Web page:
• If everything is modular, setting up a local dev environment is a bit trickier than having everything in the same repo
  • Might be hard to adopt with some frameworks which have not fully embraced it, like Wordpress
I do highly recommend it whenever you have some PHP projects, especially if you need to have reusable modules that you want to share across teams. With a good branching an tagging strategy, you can go a long way in making your developers' life easier. They will only need to work on the modules that are of interest of them, and not have to touch the whole codebase.
Also, it's quite necessary if you are planning to use community PHP modules, as the vast majority of them is distributed, and versionned via, and thus via composer.
  • Modules and dependency management for all PHP projects
  • Awareness of git tagging and branching when making internal modules
  • Ease of use inside our CI/CD pipelines, for building, testing and deploying
  • Helped us reduce the TTM of our ecommerce factory by about 40% since we adopted it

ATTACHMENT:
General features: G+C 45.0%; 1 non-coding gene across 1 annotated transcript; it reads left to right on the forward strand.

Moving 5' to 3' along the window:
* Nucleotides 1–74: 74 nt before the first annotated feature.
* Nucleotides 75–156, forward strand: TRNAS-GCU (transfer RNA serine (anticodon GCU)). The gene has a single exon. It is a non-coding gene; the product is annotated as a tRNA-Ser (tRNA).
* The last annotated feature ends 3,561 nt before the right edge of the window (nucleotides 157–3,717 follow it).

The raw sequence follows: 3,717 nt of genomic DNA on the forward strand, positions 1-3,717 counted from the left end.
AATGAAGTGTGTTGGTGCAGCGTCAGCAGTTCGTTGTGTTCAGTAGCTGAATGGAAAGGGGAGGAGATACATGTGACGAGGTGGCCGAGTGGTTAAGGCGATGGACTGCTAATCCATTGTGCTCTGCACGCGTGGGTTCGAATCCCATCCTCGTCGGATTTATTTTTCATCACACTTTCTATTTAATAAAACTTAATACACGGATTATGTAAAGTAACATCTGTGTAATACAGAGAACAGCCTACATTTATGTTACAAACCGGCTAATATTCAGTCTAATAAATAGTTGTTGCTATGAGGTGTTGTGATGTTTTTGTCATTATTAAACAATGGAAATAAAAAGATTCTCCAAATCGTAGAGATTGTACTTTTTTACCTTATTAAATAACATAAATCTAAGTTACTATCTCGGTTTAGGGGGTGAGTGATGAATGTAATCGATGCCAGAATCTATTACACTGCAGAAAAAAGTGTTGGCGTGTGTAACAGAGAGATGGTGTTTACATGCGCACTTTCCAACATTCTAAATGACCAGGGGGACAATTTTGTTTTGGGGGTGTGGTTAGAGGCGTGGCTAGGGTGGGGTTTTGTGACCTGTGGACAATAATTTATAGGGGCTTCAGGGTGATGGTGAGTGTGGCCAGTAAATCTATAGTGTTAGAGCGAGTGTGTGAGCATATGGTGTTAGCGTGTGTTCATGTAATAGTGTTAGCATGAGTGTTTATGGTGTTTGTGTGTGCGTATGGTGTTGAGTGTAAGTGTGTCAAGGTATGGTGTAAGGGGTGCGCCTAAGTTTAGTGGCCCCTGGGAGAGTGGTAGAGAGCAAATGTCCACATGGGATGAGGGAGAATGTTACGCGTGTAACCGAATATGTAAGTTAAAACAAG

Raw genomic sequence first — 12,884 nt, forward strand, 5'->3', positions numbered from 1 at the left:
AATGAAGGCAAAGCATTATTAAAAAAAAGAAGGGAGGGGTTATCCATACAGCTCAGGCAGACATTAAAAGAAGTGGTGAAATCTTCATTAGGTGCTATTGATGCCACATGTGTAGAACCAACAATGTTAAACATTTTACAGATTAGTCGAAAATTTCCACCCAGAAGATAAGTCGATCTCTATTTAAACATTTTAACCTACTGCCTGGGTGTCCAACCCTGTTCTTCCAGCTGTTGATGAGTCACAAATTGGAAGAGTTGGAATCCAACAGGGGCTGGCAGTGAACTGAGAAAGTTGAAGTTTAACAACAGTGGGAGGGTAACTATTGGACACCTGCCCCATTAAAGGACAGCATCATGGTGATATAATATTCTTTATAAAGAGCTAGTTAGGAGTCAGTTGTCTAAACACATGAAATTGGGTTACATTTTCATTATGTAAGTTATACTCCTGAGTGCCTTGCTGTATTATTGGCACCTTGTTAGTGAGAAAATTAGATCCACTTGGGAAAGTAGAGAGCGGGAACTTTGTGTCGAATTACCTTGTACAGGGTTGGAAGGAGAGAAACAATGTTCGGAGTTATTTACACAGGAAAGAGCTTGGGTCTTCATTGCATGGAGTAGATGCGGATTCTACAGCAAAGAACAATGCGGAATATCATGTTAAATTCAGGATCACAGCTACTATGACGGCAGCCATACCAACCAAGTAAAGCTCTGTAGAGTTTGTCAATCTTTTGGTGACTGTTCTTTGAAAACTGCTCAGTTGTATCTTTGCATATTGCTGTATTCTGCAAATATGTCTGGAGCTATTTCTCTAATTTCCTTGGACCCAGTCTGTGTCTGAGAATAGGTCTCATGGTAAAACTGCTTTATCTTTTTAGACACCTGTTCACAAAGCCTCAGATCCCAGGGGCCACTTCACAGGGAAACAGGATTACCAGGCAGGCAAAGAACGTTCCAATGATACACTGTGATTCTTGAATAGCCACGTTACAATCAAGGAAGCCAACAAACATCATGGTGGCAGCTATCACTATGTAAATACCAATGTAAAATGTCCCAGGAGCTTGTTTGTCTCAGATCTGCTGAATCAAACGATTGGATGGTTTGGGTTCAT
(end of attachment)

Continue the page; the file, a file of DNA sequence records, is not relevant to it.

• Code re-usability became the norm, and thus much shorter development cycles
  • New websites go live much faster, and thus cost way less money to make when reusing composer modules (SSO, CRM integration, modules to call Internal APIs ...)
If you're familiar with npm or Yarn, you'll feel right at home with composer. The work in pretty much the same way. You can use a composer.json file in your repo to reference specific version of public community modules, and enterprise internal ones. You can also hook some scripts that you would want to execute, like for testing, building your code ...
Leandro Chaves | TrustRadius Reviewer
Score 10 out of 10
Vetted Review
Verified User
Composer helps us dealing with dependencies for all our projects. It automates the boring proccess of reviewing if all the dependencies are right placed/insert into a project and allows us to fastly inject any other dependecy in a project.
  • Controlling dependencies
  • Fast dependency resolver
  • Easy to use dependency injection
  • Documentation can de improved
It can/must be used for any size of software project. Not only provides the best way to control depencies, but also has a strong worldwide community of developers.
  • Controlling dependencies
  • Giving agility to software development
  • Composer only has had positive impacts in our business. It saves a lot of time and resource in order to develop a software.